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8.557459 - SEIXAS, C. de: Harpsichord Works (Complete), Vol. 1 (D. Halasz)
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Carlos de Seixas (1704-1742)
Harpsichord Sonatas, Vol. 1


Born in Coimbra in 1704, José Antonio Carlos de Seixas succeeded his father, Francisco Vaz, at the age of fourteen as organist of Coimbra Cathedral, moving in 1720 to Lisbon, where, from the age of sixteen, he served as organist to the Chapel Royal and the Patriarchal Cathedral. His early achievement both as a virtuoso keyboard performer and as a composer established him as one of the most important musicians in Portugal, and his eminence won him a knighthood from King John V in 1738. Like his contemporary in Portugal, Domenico Scarlatti, he was prolific, not least in the production of keyboard music, with some seven hundred pieces to his credit. It has been suggested that the devastating earthquake of 1755 in Lisbon, thirteen years after the death of Seixas, may have led to the destruction of many of his works. Very little of his choral music, of which there was presumably some quantity, in view of his position, survives, and no autographs of his keyboard sonatas, which are preserved in copies only. A collection of eighty sonatas was edited by the late Macario Santiago Kastner, a scholar to whom the study of earlier Portuguese music is greatly indebted.

Domenico Scarlatti moved to Lisbon as mestre da capela about the year 1723 and remained there until 1729, when he left for Spain, on the marriage of his pupil, the Infanta Maria Barbara, to the heir to the Spanish throne. Seixas was, of course, much younger, and presumed by the Portuguese Infante Don Antonio, younger brother of the King, to need instruction from Scarlatti, some nineteen years the senior of Seixas. It was later reported that Scarlatti had at once perceived the ability of the younger man, reporting to the Infante that Seixas was one of the best musicians he had ever heard. Since there has always been difficulty in dating the compositions of both Seixas and Scarlatti, questions have arisen as to what influence each may have had on the other. They certainly shared in a common keyboard tradition, derived, perhaps, from Italian composers, but the matter must remain undetermined. Scarlatti, in a longer career, developed his chosen genre rather further in his Esercizi, while Seixas had a relatively short life, dying in Lisbon in 1742 at the age of 38. Their sonatas share similarities of form, texture and keyboard range, characteristics found in other keyboard works of the time, and they worked as colleagues until 1729.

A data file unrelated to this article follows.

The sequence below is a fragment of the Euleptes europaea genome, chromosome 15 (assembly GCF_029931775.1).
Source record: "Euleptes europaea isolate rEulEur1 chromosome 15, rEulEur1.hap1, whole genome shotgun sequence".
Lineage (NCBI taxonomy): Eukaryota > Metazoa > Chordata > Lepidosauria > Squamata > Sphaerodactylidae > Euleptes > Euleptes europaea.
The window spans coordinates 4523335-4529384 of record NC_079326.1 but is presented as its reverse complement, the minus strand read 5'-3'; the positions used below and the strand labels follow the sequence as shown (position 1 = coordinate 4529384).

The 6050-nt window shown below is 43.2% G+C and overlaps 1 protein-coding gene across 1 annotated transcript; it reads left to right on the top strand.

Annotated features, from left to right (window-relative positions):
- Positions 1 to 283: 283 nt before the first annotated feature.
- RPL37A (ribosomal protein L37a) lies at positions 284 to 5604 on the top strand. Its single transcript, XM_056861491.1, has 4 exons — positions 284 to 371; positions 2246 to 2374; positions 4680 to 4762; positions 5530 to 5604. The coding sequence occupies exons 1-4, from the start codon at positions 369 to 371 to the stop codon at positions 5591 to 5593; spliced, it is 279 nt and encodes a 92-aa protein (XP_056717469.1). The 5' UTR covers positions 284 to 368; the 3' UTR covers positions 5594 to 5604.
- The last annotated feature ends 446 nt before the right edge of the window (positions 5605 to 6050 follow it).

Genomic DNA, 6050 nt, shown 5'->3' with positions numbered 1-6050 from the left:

In his introduction to his edition of eighty keyboard sonatas by Seixas Kastner draws attention to the royal and aristocratic favour that Seixas enjoyed and to his prosperity. Comparing his work with that of Scarlatti, he contrasts the latter's career exclusively at court, composing sonatas for his royal pupil and to entertain a court audience, and that of Seixas, who was bound to supply keyboard pieces for a more varied clientèle. Some of the sonatas of Seixas arose from his position as organist and the consequent need for organ voluntaries and music for use during the liturgy, while others were needed for his own concert use or for pupils with varied levels of attainment. He absorbed the Italian influence that had made its way to the Iberian peninsula, while remaining fully aware of the musical traditions of Spain and Portugal. Other features of his writing are attributed by Kastner to the range and nature of the keyboard instruments for which he was writing.